Please use this identifier to cite or link to this item: https://doi.org/10.1016/j.cognition.2007.10.007
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dc.titleThe tonal function of a task-irrelevant chord modulates speed of visual processing
dc.contributor.authorEscoffier, N.
dc.contributor.authorTillmann, B.
dc.date.accessioned2011-05-03T07:10:10Z
dc.date.available2011-05-03T07:10:10Z
dc.date.issued2008
dc.identifier.citationEscoffier, N., Tillmann, B. (2008). The tonal function of a task-irrelevant chord modulates speed of visual processing. Cognition 107 (3) : 1070-1083. ScholarBank@NUS Repository. https://doi.org/10.1016/j.cognition.2007.10.007
dc.identifier.issn00100277
dc.identifier.urihttp://scholarbank.nus.edu.sg/handle/10635/22243
dc.description.abstractHarmonic priming studies have provided evidence that musical expectations influence sung phoneme monitoring, with facilitated processing for phonemes sung on tonally related (expected) chords in comparison to less-related (less-expected) chords [Bigand, Tillmann, Poulin, D'Adamo, and Madurell (2001). The effect of harmonic context on phoneme monitoring in vocal music. Cognition, 81, B11-B20]. This tonal relatedness effect has suggested two interpretations: (a) processing of music and language interact at some level of processing; and (b) tonal functions of chords influence task performance via listeners' attention. Our study investigated these hypotheses by exploring whether the effect of tonal relatedness extends to the processing of visually presented syllables (Experiments 1 and 2) and geometric forms (Experiments 3 and 4). For Experiments 1-4, visual target identification was faster when the musical background fulfilled listeners' expectations (i.e., a related chord was played simultaneously). In Experiment 4, the addition of a baseline condition (i.e., without an established tonal center) further showed that the observed difference was due to a facilitation linked to the related chord and not to an inhibition or disruption caused by the less-related chord. This outcome suggests the influence of musical structures on attentional mechanisms and that these mechanisms are shared between auditory and visual modalities. The implications for research investigating neural correlates shared by music and language processing are discussed. © 2007 Elsevier B.V. All rights reserved.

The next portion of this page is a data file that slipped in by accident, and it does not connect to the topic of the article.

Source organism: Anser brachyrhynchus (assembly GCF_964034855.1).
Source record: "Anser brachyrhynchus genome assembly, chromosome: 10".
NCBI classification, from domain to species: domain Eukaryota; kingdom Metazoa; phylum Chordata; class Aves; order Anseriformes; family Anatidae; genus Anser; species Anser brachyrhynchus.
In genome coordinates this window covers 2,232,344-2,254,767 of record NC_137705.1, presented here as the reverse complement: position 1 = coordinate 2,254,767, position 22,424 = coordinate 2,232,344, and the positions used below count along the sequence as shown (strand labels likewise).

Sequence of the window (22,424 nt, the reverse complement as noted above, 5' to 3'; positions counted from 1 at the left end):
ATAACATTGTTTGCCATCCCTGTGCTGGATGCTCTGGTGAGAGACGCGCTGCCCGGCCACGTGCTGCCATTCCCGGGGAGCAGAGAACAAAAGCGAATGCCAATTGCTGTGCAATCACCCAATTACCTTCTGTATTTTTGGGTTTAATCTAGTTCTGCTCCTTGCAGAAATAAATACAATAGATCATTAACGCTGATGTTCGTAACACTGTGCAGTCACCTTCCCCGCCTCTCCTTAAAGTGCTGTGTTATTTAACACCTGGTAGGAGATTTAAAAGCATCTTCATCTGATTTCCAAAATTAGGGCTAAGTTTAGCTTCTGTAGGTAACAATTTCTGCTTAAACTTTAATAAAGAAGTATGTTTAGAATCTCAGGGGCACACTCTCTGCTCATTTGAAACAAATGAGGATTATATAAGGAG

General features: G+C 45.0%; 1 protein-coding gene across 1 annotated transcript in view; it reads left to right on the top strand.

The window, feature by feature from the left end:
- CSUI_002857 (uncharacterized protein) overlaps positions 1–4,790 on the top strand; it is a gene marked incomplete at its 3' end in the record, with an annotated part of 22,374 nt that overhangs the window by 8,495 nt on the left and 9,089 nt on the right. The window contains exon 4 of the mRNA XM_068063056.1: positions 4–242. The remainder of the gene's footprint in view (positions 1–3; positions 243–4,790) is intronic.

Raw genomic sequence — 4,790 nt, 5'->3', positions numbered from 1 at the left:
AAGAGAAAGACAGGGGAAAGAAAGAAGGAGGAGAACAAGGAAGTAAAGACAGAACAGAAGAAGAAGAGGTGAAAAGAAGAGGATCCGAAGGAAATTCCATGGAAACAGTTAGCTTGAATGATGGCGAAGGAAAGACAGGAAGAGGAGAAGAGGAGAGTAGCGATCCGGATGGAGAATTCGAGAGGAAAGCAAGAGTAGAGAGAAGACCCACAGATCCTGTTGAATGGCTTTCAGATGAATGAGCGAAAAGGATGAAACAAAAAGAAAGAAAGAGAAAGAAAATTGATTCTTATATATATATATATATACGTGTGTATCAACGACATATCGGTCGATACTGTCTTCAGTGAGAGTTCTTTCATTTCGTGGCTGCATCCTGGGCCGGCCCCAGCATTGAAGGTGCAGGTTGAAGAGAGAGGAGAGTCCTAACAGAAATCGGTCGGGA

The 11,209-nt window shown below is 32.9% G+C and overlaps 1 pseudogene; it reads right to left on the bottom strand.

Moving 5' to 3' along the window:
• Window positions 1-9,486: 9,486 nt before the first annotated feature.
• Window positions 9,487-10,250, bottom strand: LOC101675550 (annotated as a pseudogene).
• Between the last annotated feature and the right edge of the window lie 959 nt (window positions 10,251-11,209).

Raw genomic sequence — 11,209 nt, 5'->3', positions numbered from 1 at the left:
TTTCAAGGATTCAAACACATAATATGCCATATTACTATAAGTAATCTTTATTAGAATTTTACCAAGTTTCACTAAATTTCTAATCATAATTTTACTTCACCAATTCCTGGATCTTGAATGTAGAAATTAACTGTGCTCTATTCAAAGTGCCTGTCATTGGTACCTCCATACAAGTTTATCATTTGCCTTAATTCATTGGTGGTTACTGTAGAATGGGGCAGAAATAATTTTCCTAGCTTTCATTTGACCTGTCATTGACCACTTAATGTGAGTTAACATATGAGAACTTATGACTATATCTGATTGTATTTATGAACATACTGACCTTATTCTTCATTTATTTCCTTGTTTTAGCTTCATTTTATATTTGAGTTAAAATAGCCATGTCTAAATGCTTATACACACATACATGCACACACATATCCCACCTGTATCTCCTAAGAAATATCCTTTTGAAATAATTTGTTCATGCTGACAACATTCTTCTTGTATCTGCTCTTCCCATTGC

dc.description.urihttp://libproxy1.nus.edu.sg/login?url=http://dx.doi.org/10.1016/j.cognition.2007.10.007
dc.sourceScopus
dc.subjectAttention
dc.subjectAudiovisual interaction
dc.subjectMusic and language
dc.subjectMusical priming
dc.typeArticle
dc.contributor.departmentPSYCHOLOGY
dc.description.doi10.1016/j.cognition.2007.10.007
dc.description.sourcetitleCognition
dc.description.volume107
dc.description.issue3
dc.description.page1070-1083
dc.description.codenCGTNA
dc.identifier.isiut000256238700014
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